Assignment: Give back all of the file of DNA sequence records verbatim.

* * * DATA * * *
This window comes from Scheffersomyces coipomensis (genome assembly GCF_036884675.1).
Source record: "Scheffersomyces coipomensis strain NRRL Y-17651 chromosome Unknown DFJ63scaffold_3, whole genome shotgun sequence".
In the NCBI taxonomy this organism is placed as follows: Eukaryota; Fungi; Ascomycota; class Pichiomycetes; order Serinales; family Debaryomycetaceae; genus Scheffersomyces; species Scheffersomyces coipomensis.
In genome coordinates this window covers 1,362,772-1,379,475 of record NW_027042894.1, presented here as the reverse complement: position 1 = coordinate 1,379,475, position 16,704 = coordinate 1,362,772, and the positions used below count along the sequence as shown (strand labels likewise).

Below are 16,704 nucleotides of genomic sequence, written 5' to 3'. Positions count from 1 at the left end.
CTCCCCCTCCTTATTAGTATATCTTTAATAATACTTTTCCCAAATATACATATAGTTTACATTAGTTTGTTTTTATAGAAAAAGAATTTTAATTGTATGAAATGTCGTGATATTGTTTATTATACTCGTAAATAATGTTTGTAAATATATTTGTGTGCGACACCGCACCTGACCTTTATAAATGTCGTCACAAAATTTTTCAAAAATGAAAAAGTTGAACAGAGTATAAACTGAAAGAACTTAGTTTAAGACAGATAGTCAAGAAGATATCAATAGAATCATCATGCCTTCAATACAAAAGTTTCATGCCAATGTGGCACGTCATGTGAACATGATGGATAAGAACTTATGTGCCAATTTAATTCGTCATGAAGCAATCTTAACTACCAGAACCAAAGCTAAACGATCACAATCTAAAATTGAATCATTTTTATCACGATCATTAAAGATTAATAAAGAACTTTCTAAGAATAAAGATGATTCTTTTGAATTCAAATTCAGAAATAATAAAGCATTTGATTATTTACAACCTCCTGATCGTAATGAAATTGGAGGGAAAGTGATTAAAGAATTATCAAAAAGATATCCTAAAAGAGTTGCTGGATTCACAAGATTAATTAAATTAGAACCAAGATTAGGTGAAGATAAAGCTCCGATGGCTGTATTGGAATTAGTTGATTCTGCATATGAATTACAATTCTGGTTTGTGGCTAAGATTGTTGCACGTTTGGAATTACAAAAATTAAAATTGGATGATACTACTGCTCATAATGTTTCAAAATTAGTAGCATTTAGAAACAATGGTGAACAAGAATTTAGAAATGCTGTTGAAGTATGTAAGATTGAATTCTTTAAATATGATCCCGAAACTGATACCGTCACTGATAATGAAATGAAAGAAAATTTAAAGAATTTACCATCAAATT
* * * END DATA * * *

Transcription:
This window comes from Scheffersomyces coipomensis (genome assembly GCF_036884675.1).
Source record: "Scheffersomyces coipomensis strain NRRL Y-17651 chromosome Unknown DFJ63scaffold_3, whole genome shotgun sequence".
In the NCBI taxonomy this organism is placed as follows: Eukaryota; Fungi; Ascomycota; class Pichiomycetes; order Serinales; family Debaryomycetaceae; genus Scheffersomyces; species Scheffersomyces coipomensis.
In genome coordinates this window covers 1,362,772-1,379,475 of record NW_027042894.1, presented here as the reverse complement: position 1 = coordinate 1,379,475, position 16,704 = coordinate 1,362,772, and the positions used below count along the sequence as shown (strand labels likewise).

Below are 16,704 nucleotides of genomic sequence, written 5' to 3'. Positions count from 1 at the left end.
CTCCCCCTCCTTATTAGTATATCTTTAATAATACTTTTCCCAAATATACATATAGTTTACATTAGTTTGTTTTTATAGAAAAAGAATTTTAATTGTATGAAATGTCGTGATATTGTTTATTATACTCGTAAATAATGTTTGTAAATATATTTGTGTGCGACACCGCACCTGACCTTTATAAATGTCGTCACAAAATTTTTCAAAAATGAAAAAGTTGAACAGAGTATAAACTGAAAGAACTTAGTTTAAGACAGATAGTCAAGAAGATATCAATAGAATCATCATGCCTTCAATACAAAAGTTTCATGCCAATGTGGCACGTCATGTGAACATGATGGATAAGAACTTATGTGCCAATTTAATTCGTCATGAAGCAATCTTAACTACCAGAACCAAAGCTAAACGATCACAATCTAAAATTGAATCATTTTTATCACGATCATTAAAGATTAATAAAGAACTTTCTAAGAATAAAGATGATTCTTTTGAATTCAAATTCAGAAATAATAAAGCATTTGATTATTTACAACCTCCTGATCGTAATGAAATTGGAGGGAAAGTGATTAAAGAATTATCAAAAAGATATCCTAAAAGAGTTGCTGGATTCACAAGATTAATTAAATTAGAACCAAGATTAGGTGAAGATAAAGCTCCGATGGCTGTATTGGAATTAGTTGATTCTGCATATGAATTACAATTCTGGTTTGTGGCTAAGATTGTTGCACGTTTGGAATTACAAAAATTAAAATTGGATGATACTACTGCTCATAATGTTTCAAAATTAGTAGCATTTAGAAACAATGGTGAACAAGAATTTAGAAATGCTGTTGAAGTATGTAAGATTGAATTCTTTAAATATGATCCCGAAACTGATACCGTCACTGATAATGAAATGAAAGAAAATTTAAAGAATTTACCATCAAATT